The Business of Yoga

Spending on yoga and related products was reported at a staggering $10.3 billion in the USA last year with 20.4 million practitioners in America alone (that had increased by 29% from the 2008 study).


I've just returned from London's annual Yoga Show at Olympia and have been attending every year since it first launched.  Over the course of time, it has evolved and changed, as we all do.  Don't get me wrong, I appreciate and accept change (well, as a practising Buddhist, impermanence is very much a watch-word).  What saddens me though, is how far it has travelled from its roots.  Visitors to the show without any prior knowledge or experience would assume that yoga is about lycra clothing, coconut water and an array of ancilliary products all with a certain price tag.  Not to mention yoga holidays and retreats in exotic places.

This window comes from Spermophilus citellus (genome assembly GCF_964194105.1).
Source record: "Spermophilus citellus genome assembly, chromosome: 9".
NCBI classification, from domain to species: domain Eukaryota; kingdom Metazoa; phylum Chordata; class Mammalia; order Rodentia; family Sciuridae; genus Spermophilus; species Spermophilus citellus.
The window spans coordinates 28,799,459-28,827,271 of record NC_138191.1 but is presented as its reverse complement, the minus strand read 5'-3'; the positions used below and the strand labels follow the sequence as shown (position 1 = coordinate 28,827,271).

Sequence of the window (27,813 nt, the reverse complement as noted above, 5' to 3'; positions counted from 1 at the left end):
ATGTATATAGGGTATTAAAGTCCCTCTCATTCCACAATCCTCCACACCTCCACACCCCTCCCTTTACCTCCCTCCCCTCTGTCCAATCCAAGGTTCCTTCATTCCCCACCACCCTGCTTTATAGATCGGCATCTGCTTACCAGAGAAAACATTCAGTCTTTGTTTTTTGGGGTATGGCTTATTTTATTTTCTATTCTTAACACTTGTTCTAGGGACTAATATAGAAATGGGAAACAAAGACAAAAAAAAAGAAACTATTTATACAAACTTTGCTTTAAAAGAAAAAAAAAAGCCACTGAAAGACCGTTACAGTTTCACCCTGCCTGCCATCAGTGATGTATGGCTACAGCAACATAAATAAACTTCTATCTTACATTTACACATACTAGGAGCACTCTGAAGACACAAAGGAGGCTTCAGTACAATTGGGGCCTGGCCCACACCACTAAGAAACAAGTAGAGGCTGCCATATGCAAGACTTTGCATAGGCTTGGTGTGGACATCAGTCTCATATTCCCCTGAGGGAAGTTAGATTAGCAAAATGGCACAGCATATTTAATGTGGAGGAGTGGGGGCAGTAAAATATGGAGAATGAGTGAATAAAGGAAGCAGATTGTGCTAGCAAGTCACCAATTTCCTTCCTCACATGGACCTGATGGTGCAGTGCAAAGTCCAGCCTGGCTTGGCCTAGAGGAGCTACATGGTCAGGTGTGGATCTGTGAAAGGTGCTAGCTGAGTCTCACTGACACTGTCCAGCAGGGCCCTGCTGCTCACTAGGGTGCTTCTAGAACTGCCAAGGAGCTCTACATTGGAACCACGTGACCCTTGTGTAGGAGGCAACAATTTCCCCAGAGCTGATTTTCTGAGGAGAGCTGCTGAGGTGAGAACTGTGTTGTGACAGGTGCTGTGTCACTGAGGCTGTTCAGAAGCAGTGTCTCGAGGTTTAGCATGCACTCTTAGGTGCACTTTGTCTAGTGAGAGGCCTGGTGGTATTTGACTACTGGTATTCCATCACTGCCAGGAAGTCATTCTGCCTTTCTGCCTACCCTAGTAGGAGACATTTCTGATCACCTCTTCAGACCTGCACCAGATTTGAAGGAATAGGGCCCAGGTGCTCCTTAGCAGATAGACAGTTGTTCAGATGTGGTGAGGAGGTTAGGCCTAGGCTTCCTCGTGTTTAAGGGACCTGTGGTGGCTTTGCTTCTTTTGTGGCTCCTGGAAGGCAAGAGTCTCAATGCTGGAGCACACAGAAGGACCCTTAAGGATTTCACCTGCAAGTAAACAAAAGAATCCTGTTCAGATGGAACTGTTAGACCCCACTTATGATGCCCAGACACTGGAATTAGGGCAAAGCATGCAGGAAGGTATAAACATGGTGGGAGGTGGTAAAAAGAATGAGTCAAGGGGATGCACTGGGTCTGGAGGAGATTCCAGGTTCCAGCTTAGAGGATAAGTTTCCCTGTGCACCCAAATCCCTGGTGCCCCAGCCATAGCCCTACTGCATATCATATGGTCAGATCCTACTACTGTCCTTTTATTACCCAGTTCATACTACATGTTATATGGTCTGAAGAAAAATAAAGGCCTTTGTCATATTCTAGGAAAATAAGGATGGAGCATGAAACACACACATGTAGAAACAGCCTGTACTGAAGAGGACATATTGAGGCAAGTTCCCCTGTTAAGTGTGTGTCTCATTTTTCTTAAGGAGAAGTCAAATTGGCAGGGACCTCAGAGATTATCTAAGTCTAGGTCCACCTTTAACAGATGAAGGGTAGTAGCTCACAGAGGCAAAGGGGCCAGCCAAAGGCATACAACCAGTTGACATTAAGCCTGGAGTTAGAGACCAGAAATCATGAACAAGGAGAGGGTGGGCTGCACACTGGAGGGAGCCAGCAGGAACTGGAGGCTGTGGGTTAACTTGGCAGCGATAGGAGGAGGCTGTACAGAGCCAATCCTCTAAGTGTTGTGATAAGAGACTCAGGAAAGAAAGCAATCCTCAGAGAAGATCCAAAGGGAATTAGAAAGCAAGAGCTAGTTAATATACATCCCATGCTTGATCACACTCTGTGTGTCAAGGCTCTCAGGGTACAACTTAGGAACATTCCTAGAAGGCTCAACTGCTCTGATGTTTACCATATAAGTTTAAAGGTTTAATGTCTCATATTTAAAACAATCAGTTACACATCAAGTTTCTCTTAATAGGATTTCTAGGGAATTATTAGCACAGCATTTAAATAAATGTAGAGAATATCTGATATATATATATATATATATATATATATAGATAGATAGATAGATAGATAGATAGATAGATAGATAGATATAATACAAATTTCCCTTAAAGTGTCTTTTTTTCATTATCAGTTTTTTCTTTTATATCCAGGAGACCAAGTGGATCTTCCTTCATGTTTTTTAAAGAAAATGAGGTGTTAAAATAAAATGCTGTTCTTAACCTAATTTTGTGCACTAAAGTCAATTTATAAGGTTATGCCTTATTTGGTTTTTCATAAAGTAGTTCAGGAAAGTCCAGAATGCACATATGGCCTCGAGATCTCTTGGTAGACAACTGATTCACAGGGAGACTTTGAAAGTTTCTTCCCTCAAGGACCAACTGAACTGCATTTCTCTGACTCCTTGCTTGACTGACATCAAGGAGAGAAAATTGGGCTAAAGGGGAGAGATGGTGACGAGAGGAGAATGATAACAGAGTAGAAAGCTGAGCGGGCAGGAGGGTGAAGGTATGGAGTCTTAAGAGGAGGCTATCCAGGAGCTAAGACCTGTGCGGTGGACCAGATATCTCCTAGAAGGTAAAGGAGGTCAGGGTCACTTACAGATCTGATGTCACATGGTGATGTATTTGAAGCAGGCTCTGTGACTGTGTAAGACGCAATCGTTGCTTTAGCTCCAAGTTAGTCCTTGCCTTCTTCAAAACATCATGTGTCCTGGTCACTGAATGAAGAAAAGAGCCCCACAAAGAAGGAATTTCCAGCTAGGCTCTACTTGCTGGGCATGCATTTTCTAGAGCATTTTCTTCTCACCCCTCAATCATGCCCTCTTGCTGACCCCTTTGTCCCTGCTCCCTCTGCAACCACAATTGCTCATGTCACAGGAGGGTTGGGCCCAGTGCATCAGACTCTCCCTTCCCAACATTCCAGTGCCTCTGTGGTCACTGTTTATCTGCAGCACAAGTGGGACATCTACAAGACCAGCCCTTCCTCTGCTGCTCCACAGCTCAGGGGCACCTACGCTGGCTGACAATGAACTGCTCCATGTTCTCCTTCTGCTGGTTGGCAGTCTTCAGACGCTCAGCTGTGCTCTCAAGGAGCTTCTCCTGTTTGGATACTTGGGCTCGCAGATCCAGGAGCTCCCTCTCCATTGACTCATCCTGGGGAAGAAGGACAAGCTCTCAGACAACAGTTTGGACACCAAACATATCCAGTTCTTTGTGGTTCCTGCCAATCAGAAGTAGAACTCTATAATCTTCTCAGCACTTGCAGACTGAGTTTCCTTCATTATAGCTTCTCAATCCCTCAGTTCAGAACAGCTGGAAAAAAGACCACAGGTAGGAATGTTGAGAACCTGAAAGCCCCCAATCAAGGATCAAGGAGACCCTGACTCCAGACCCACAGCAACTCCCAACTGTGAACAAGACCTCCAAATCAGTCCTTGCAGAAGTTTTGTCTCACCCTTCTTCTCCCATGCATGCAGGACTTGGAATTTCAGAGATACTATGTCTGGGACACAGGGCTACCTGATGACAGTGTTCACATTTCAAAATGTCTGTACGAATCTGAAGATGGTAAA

Yes, I embrace any means which can bring somebody to a yoga mat to experience it and to discover the many ways it can support and in some cases, transform your life.  However, all the show displayed was that yoga is not a means to step outside of the run-of-the-mill rushed, daily routine in which to re-balance and restore and to practice presence, but instead, is just as fast-paced as the world around us and hell-bent on consumerism.


The question this raises though is how far do teachers have to stray from the teachings in order to appeal to the 'new' student of yoga if this is what the media is feeding them about this ancient practice?  This is an important question, at a time where there is still economic down-turn and many of the established yoga centres have either closed or are under threat of closure.  What is a yoga student expecting of their 1 / 1.5 hours a week at a cost per class of between £8 - £14 per session?  I don't know the answer to this, but what I do know is that really being present for every person who turns up and showing how much you value their presence by knowing their name is a major starting point.

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